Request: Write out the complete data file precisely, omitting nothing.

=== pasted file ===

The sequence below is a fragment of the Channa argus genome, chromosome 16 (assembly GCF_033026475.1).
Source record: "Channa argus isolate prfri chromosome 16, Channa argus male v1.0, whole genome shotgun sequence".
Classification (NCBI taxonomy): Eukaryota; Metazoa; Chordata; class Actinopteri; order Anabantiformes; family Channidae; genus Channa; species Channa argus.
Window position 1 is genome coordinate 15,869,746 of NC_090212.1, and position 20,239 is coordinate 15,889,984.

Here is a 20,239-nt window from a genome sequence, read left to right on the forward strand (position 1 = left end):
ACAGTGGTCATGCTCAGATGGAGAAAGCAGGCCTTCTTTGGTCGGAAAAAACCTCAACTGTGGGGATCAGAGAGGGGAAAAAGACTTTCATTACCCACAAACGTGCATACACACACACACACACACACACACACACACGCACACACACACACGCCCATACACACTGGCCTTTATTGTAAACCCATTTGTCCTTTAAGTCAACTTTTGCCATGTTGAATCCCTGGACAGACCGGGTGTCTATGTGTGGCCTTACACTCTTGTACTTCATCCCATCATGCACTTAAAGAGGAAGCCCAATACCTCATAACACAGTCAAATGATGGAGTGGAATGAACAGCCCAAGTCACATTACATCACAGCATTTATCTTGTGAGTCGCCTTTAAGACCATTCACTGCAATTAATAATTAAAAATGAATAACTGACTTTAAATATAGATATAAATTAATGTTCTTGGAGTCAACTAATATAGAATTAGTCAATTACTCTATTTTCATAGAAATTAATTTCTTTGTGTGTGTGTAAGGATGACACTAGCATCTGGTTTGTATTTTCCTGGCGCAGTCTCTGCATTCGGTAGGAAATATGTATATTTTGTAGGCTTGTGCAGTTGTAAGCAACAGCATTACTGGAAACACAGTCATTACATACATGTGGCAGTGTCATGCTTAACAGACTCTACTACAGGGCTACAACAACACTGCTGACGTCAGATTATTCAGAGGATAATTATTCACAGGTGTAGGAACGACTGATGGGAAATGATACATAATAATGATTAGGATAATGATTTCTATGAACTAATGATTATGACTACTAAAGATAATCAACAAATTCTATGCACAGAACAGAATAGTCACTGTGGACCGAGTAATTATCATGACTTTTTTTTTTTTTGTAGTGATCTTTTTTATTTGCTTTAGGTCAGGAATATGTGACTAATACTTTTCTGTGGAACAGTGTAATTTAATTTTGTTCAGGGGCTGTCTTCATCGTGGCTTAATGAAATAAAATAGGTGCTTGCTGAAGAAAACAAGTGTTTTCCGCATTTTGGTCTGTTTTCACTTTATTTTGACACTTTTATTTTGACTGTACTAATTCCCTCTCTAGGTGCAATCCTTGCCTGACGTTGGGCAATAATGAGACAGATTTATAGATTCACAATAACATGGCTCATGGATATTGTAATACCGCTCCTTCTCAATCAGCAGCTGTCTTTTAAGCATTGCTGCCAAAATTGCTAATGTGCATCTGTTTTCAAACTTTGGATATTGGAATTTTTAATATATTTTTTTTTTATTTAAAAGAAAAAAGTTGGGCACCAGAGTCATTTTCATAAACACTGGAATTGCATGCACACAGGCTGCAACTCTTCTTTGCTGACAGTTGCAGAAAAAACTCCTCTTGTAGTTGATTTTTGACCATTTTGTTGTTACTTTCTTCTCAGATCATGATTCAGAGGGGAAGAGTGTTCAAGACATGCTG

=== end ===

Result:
The sequence below is a fragment of the Channa argus genome, chromosome 16 (assembly GCF_033026475.1).
Source record: "Channa argus isolate prfri chromosome 16, Channa argus male v1.0, whole genome shotgun sequence".
Classification (NCBI taxonomy): Eukaryota; Metazoa; Chordata; class Actinopteri; order Anabantiformes; family Channidae; genus Channa; species Channa argus.
Window position 1 is genome coordinate 15,869,746 of NC_090212.1, and position 20,239 is coordinate 15,889,984.

Here is a 20,239-nt window from a genome sequence, read left to right on the forward strand (position 1 = left end):
ACAGTGGTCATGCTCAGATGGAGAAAGCAGGCCTTCTTTGGTCGGAAAAAACCTCAACTGTGGGGATCAGAGAGGGGAAAAAGACTTTCATTACCCACAAACGTGCATACACACACACACACACACACACACACACACGCACACACACACACGCCCATACACACTGGCCTTTATTGTAAACCCATTTGTCCTTTAAGTCAACTTTTGCCATGTTGAATCCCTGGACAGACCGGGTGTCTATGTGTGGCCTTACACTCTTGTACTTCATCCCATCATGCACTTAAAGAGGAAGCCCAATACCTCATAACACAGTCAAATGATGGAGTGGAATGAACAGCCCAAGTCACATTACATCACAGCATTTATCTTGTGAGTCGCCTTTAAGACCATTCACTGCAATTAATAATTAAAAATGAATAACTGACTTTAAATATAGATATAAATTAATGTTCTTGGAGTCAACTAATATAGAATTAGTCAATTACTCTATTTTCATAGAAATTAATTTCTTTGTGTGTGTGTAAGGATGACACTAGCATCTGGTTTGTATTTTCCTGGCGCAGTCTCTGCATTCGGTAGGAAATATGTATATTTTGTAGGCTTGTGCAGTTGTAAGCAACAGCATTACTGGAAACACAGTCATTACATACATGTGGCAGTGTCATGCTTAACAGACTCTACTACAGGGCTACAACAACACTGCTGACGTCAGATTATTCAGAGGATAATTATTCACAGGTGTAGGAACGACTGATGGGAAATGATACATAATAATGATTAGGATAATGATTTCTATGAACTAATGATTATGACTACTAAAGATAATCAACAAATTCTATGCACAGAACAGAATAGTCACTGTGGACCGAGTAATTATCATGACTTTTTTTTTTTTTGTAGTGATCTTTTTTATTTGCTTTAGGTCAGGAATATGTGACTAATACTTTTCTGTGGAACAGTGTAATTTAATTTTGTTCAGGGGCTGTCTTCATCGTGGCTTAATGAAATAAAATAGGTGCTTGCTGAAGAAAACAAGTGTTTTCCGCATTTTGGTCTGTTTTCACTTTATTTTGACACTTTTATTTTGACTGTACTAATTCCCTCTCTAGGTGCAATCCTTGCCTGACGTTGGGCAATAATGAGACAGATTTATAGATTCACAATAACATGGCTCATGGATATTGTAATACCGCTCCTTCTCAATCAGCAGCTGTCTTTTAAGCATTGCTGCCAAAATTGCTAATGTGCATCTGTTTTCAAACTTTGGATATTGGAATTTTTAATATATTTTTTTTTTATTTAAAAGAAAAAAGTTGGGCACCAGAGTCATTTTCATAAACACTGGAATTGCATGCACACAGGCTGCAACTCTTCTTTGCTGACAGTTGCAGAAAAAACTCCTCTTGTAGTTGATTTTTGACCATTTTGTTGTTACTTTCTTCTCAGATCATGATTCAGAGGGGAAGAGTGTTCAAGACATGCTG